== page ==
Of course, feelings about looting are entirely different for those who steal television sets, designer sneakers, and even automobiles in the aftermath of a disaster. Obviously, there is no excuse for this type of behavior and it is not in any way related to the need to survive. It’s simply taking advantage of a lawless environment. Nothing more than that.
One way to prevent or reduce looting for survival in and in the aftermath of a disaster is to educate people on the necessity of being prepared, primarily by having on hand the basic resources required in the event of a disaster (both by those who are left behind and by those who for reasons of their own choose to stay). Another way is to have as many people as possibly evacuate the area.
Some jurisdictions take an aggressive and proactive approach to evacuation – the city of Daytona Beach Shores, Florida, for example. One advantage that city has is its very active Community Emergency Response Team (CERT) program [https://www.citizencorps.gov/cert/]. CERT members assist in conducting evacuation notification in cooperation with the city’s Public Safety Department. During Hurricane Bertha in 1996, CERT volunteers were sent into the community to knock on doors, post flyers, and provide information on a one-to-one basis during the hurricane watch phase. With the storm rapidly approaching and the evacuation order given, the teams fanned out across the city aided by bullhorns, electronic signs, and updated information from the Emergency Operations Center (EOC). They achieved a complete, orderly, and safe evacuation in less than four hours. As an added effective punch, the city’s Disaster Plan calls for shutting off the city’s water supply as an added incentive for people to leave.
Daytona Beach Shores is notably smaller than New Orleans, New York City, or THE COLONY’S setting in Los Angeles. However the lessons and methodology learned by Daytona Beach Shores, and other communities from coast to coast, from past disasters remain viable and should be adopted.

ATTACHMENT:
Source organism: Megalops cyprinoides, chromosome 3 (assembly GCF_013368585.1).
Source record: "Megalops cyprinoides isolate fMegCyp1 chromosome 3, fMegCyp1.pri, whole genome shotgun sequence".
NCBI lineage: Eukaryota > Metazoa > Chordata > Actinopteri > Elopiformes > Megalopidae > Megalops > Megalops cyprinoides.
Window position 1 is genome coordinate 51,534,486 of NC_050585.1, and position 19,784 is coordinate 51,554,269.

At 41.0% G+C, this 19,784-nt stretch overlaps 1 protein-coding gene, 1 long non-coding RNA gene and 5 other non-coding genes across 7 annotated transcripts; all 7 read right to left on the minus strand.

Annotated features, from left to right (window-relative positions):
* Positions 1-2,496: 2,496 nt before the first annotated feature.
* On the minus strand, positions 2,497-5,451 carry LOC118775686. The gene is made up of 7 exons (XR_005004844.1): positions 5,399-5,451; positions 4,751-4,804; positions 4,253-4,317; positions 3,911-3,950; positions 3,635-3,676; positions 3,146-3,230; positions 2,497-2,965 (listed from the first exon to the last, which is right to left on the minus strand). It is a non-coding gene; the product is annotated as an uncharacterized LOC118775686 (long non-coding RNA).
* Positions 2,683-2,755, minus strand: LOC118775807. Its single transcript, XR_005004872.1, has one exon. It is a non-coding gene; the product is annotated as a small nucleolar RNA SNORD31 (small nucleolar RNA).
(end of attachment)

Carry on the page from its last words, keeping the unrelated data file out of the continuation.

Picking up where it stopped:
DomPrep welcomes your thoughts about this and the other important subjects that will be covered in this series. [A form for your feedback and comments is available by clicking the COMMENTS tab preceding this article.]
Adam Montella is vice president of homeland security and preparedness services for Previstar Inc. and a nationally known emergency-management and homeland-security professional with more than 23 years direct experience in both government and the private sector. He served as the first general manager of emergency management for the Port Authority of New York and New Jersey in the period following the 11 September 2001 terrorist attacks and has served in many other emergency-management positions at all levels of government. A former member of the House Operations Recovery Team of the U.S. House of Representatives and of numerous local, state, national, and international emergency management associations, he also is a well known public speaker in his chosen field and a former recipient of Harvard University’s prestigious Innovations in American Government Award.